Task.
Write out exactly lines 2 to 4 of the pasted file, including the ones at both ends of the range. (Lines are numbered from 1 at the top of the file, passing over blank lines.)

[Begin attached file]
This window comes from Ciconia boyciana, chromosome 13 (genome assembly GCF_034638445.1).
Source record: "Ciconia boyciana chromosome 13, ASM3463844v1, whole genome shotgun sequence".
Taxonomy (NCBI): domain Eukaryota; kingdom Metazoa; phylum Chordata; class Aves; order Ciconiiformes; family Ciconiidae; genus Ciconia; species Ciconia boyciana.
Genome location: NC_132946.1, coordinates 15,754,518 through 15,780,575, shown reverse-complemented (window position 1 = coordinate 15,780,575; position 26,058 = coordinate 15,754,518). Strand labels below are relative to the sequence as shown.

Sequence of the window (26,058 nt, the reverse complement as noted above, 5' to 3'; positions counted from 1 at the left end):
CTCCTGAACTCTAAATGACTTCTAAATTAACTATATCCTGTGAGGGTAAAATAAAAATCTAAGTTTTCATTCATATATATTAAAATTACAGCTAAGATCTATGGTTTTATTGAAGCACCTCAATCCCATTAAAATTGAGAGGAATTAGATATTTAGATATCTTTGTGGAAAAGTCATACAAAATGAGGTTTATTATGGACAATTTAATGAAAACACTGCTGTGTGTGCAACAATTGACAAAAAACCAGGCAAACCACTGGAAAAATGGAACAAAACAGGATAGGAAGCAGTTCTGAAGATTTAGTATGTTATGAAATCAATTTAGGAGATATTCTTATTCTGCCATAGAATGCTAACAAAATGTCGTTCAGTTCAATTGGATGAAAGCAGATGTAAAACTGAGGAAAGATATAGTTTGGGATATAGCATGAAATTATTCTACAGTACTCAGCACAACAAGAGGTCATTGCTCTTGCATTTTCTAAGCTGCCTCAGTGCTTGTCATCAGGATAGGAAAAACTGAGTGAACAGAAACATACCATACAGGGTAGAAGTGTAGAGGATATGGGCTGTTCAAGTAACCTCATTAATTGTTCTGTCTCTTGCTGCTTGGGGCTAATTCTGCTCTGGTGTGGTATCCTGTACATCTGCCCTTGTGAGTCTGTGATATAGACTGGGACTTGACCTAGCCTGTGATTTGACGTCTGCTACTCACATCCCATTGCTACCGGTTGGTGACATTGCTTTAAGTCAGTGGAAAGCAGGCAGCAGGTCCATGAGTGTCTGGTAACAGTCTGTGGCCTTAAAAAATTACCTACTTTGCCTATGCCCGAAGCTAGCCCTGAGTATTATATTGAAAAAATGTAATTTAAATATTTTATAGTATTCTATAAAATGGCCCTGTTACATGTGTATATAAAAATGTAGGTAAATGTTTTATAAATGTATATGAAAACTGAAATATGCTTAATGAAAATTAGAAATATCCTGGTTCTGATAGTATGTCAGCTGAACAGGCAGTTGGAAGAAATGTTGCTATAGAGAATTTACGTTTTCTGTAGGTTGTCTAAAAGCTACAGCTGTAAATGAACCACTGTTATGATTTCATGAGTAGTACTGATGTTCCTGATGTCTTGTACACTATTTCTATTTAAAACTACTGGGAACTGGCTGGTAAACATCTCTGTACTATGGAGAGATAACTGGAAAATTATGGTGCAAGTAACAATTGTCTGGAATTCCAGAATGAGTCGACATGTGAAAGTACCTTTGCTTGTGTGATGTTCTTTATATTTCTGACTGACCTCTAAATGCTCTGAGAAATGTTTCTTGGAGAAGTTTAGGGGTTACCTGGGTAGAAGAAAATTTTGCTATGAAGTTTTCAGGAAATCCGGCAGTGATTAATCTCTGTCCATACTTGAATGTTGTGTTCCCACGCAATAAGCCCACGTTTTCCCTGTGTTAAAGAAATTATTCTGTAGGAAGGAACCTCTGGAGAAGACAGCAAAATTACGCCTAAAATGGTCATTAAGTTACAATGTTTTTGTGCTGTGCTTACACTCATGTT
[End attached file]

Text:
Source record: "Ciconia boyciana chromosome 13, ASM3463844v1, whole genome shotgun sequence".
Taxonomy (NCBI): domain Eukaryota; kingdom Metazoa; phylum Chordata; class Aves; order Ciconiiformes; family Ciconiidae; genus Ciconia; species Ciconia boyciana.
Genome location: NC_132946.1, coordinates 15,754,518 through 15,780,575, shown reverse-complemented (window position 1 = coordinate 15,780,575; position 26,058 = coordinate 15,754,518). Strand labels below are relative to the sequence as shown.